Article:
Ah CompuChip, I would like to know more about what you just said. I'm, as you can probably tell, quite ignorant of physics more modern than that of relativity. Does field theory assume that fields are "all pervading" in the universe (it doesn't expand or anything - but is "just there") and that excitations, or changes to these fields are what we see as energy (somewhat similar to the theory of gravity being curvatures in space-time)?

Thanks.

mathematically speaking the energy stored at a point in the field is proportional to the square of the field strength at that point. integrated over infinite space the total energy is finite and well below rest mass for electrons and protons.

think of an electron and positron that come together. in the end their fields cancel out completely and all potential field energy in converted to light.

Hi,

I was just wondering about the nature of fields. What are they? Since fields carry energy, and energy is mass, does that mean that fields are equivalent to mass?? I think this is probably incorrect, but I just have no clue why.
In some situations there is a direct equivalence between mass and energy given by E = mc2. This holds in all cases where the system being described is a closed system. In other cases like the mass density if the field the mass density is not generally proportional to the energy density. However it can definitely be said, at least with something like the EM field, that the field has energy. To each point in the field there is a corresponding energy density. A physical reality of the field is seen when the field detaches from its source and moves such as when a charge is wiggeled and it generates an EM wave. If one had a finite EM distrubance such as a finite EM wave then one can integrate over the entire wave to get a finite mass and energy.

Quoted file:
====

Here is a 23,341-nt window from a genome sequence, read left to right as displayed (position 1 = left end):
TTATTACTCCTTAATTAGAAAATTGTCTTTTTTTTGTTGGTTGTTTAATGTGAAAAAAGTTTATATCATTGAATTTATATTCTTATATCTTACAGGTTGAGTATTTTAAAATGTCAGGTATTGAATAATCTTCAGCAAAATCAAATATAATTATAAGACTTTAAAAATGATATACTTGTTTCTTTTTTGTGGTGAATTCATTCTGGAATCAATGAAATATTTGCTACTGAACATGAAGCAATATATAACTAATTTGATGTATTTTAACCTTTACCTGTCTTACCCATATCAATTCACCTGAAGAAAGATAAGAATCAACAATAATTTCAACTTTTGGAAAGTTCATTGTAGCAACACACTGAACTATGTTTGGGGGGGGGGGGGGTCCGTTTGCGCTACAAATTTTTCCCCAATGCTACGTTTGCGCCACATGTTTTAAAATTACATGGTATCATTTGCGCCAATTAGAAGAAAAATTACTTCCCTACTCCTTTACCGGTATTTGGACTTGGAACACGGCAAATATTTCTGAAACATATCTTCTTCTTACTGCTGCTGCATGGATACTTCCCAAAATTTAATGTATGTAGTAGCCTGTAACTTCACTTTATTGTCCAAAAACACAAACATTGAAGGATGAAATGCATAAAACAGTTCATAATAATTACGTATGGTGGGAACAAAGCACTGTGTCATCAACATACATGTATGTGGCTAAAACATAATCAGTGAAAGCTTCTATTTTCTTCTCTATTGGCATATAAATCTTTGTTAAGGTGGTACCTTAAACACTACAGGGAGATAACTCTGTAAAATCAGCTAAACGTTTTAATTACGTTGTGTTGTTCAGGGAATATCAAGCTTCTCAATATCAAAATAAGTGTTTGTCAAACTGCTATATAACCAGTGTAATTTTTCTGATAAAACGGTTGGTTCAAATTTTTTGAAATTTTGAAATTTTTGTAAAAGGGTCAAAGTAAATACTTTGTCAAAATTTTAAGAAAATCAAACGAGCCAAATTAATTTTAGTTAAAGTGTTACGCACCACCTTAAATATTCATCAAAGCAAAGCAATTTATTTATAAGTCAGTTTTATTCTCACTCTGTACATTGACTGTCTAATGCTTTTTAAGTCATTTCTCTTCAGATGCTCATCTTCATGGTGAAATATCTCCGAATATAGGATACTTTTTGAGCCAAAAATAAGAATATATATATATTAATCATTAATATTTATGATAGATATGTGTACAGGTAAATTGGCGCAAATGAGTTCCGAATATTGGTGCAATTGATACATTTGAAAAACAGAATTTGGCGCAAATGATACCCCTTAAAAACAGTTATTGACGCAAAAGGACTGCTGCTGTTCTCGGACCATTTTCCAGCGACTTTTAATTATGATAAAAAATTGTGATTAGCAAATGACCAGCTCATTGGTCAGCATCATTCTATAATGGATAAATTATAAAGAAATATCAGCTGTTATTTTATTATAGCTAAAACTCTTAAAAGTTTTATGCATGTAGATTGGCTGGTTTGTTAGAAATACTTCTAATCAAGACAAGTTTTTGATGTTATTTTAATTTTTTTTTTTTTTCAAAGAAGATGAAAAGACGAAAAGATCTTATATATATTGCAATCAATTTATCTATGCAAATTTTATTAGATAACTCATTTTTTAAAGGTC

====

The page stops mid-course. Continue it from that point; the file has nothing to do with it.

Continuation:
Pete

integrated over infinite space the total energy is finite and well below rest mass for electrons and protons.

meaning, the energy stored in the field of an electron or proton integrated over infinite space is finite and well below the rest mass of the electron or proton.

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integrated over infinite space the total energy is finite and well below rest mass for electrons and protons.